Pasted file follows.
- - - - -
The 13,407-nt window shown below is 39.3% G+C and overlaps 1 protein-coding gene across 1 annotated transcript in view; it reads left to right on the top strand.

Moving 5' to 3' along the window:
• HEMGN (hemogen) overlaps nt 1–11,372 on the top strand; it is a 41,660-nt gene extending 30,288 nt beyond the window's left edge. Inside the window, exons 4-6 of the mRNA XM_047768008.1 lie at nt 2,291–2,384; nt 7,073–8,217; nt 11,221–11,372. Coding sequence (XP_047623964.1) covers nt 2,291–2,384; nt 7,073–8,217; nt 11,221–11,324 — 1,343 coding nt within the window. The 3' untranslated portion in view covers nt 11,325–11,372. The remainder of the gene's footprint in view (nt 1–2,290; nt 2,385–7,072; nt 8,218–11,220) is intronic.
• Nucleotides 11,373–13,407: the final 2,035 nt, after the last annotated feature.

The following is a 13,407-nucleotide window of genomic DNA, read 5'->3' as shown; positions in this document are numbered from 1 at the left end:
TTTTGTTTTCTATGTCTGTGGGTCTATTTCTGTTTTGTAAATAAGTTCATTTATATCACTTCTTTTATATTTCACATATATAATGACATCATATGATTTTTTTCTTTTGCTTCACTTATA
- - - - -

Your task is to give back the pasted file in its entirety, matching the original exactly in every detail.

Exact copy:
The 13,407-nt window shown below is 39.3% G+C and overlaps 1 protein-coding gene across 1 annotated transcript in view; it reads left to right on the top strand.

Moving 5' to 3' along the window:
• HEMGN (hemogen) overlaps nt 1–11,372 on the top strand; it is a 41,660-nt gene extending 30,288 nt beyond the window's left edge. Inside the window, exons 4-6 of the mRNA XM_047768008.1 lie at nt 2,291–2,384; nt 7,073–8,217; nt 11,221–11,372. Coding sequence (XP_047623964.1) covers nt 2,291–2,384; nt 7,073–8,217; nt 11,221–11,324 — 1,343 coding nt within the window. The 3' untranslated portion in view covers nt 11,325–11,372. The remainder of the gene's footprint in view (nt 1–2,290; nt 2,385–7,072; nt 8,218–11,220) is intronic.
• Nucleotides 11,373–13,407: the final 2,035 nt, after the last annotated feature.

The following is a 13,407-nucleotide window of genomic DNA, read 5'->3' as shown; positions in this document are numbered from 1 at the left end:
TTTTGTTTTCTATGTCTGTGGGTCTATTTCTGTTTTGTAAATAAGTTCATTTATATCACTTCTTTTATATTTCACATATATAATGACATCATATGATTTTTTTCTTTTGCTTCACTTATA